We aim to evaluate the genetic structure of an Atlantic Forest amphibian species, Scinax eurydice, testing the congruence among patterns identified and proposed by the literature for Pleistocene refugia, microrefugia, and geographic barriers to gene flow such as major rivers. Furthermore, we aim to evaluate predictions of such barriers and refugia on the genetic structure of the species, such as presence/absence of dispersal, timing since separation, and population expansions/contractions. We sequenced mitochondrial and nuclear genetic markers on 94 tissue samples from 41 localities. We inferred a gene tree and estimated genetic distances using mtDNA sequences. We then ran population clustering and assignment methods, AMOVA, and estimated migration rates among populations identified through mtDNA and nDNA analyses. We used a dated species tree, skyline plots, and summary statistics to evaluate concordance between population's distributions and geographic barriers and Pleistocene refugia. Scinax eurydice showed high mtDNA divergences and four clearly distinct mtDNA lineages. Species tree and population assignment tests supported the existence of two major clades corresponding to northeastern and southeastern Atlantic Forest in Brazil, each one composed of two other clades. Lineage splitting events occurred from late Pliocene to Pleistocene. We identified demographic expansions in two clades, and inexistent to low levels of migrations among different populations. Genetic patterns and demographic data support the existence of two northern Refuge and corroborate microrefugia south of the Doce/Jequitinhonha Rivers biogeographic divide. The results agree with a scenario of recent demographic expansion of lowland taxa. Scinax eurydice comprises a species complex, harboring undescribed taxa consistent with Pleistocene refugia. Two rivers lie at the boundaries among populations and endorse their role as secondary barriers to gene flow.
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http://journals.plos.org/plosone/article?id=10.1371/journal.pone.0154626PLOS
http://www.ncbi.nlm.nih.gov/pmc/articles/PMC4889069PMC
July 2017

Neotropical forest expansion during the last glacial period challenges refuge hypothesis.

Proc Natl Acad Sci U S A 2016 Jan 11;113(4):1008-13. Epub 2016 Jan 11.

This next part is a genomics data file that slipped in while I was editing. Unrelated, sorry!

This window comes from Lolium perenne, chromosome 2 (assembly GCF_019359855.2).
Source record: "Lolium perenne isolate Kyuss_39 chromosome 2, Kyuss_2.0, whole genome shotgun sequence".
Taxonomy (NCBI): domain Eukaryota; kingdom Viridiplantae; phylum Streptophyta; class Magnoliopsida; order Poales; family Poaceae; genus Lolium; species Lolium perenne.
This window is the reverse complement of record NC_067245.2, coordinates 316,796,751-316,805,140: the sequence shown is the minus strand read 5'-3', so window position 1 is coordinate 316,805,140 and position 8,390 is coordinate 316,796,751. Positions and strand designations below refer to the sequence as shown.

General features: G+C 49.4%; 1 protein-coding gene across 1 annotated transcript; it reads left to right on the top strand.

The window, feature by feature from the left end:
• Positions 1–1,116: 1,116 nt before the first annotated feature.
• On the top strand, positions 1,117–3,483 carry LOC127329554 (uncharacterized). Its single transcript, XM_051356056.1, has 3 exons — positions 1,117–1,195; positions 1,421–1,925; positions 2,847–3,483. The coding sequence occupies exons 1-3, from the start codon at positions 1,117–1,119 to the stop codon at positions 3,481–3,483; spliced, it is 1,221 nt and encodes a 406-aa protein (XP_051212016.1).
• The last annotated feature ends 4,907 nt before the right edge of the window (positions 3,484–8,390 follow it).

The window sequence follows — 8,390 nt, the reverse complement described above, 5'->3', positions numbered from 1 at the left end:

Departamento de Zoologia, Instituto de Biociências, Universidade de São Paulo, 05508-090, São Paulo, SP, Brazil.

The forest refuge hypothesis (FRH) has long been a paradigm for explaining the extreme biological diversity of tropical forests. According to this hypothesis, forest retraction and fragmentation during glacial periods would have promoted reproductive isolation and consequently speciation in forest patches (ecological refuges) surrounded by open habitats. The recent use of paleoclimatic models of species and habitat distributions revitalized the FRH, not by considering refuges as the main drivers of allopatric speciation, but instead by suggesting that high contemporary diversity is associated with historically stable forest areas. However, the role of the emerged continental shelf on the Atlantic Forest biodiversity hotspot of eastern South America during glacial periods has been ignored in the literature. Here, we combined results of species distribution models with coalescent simulations based on DNA sequences to explore the congruence between scenarios of forest dynamics through time and the genetic structure of mammal species cooccurring in the central region of the Atlantic Forest. Contrary to the FRH predictions, we found more fragmentation of suitable habitats during the last interglacial (LIG) and the present than in the last glacial maximum (LGM), probably due to topography. We also detected expansion of suitable climatic conditions onto the emerged continental shelf during the LGM, which would have allowed forests and forest-adapted species to expand. The interplay of sea level and land distribution must have been crucial in the biogeographic history of the Atlantic Forest, and forest refuges played only a minor role, if any, in this biodiversity hotspot during glacial periods.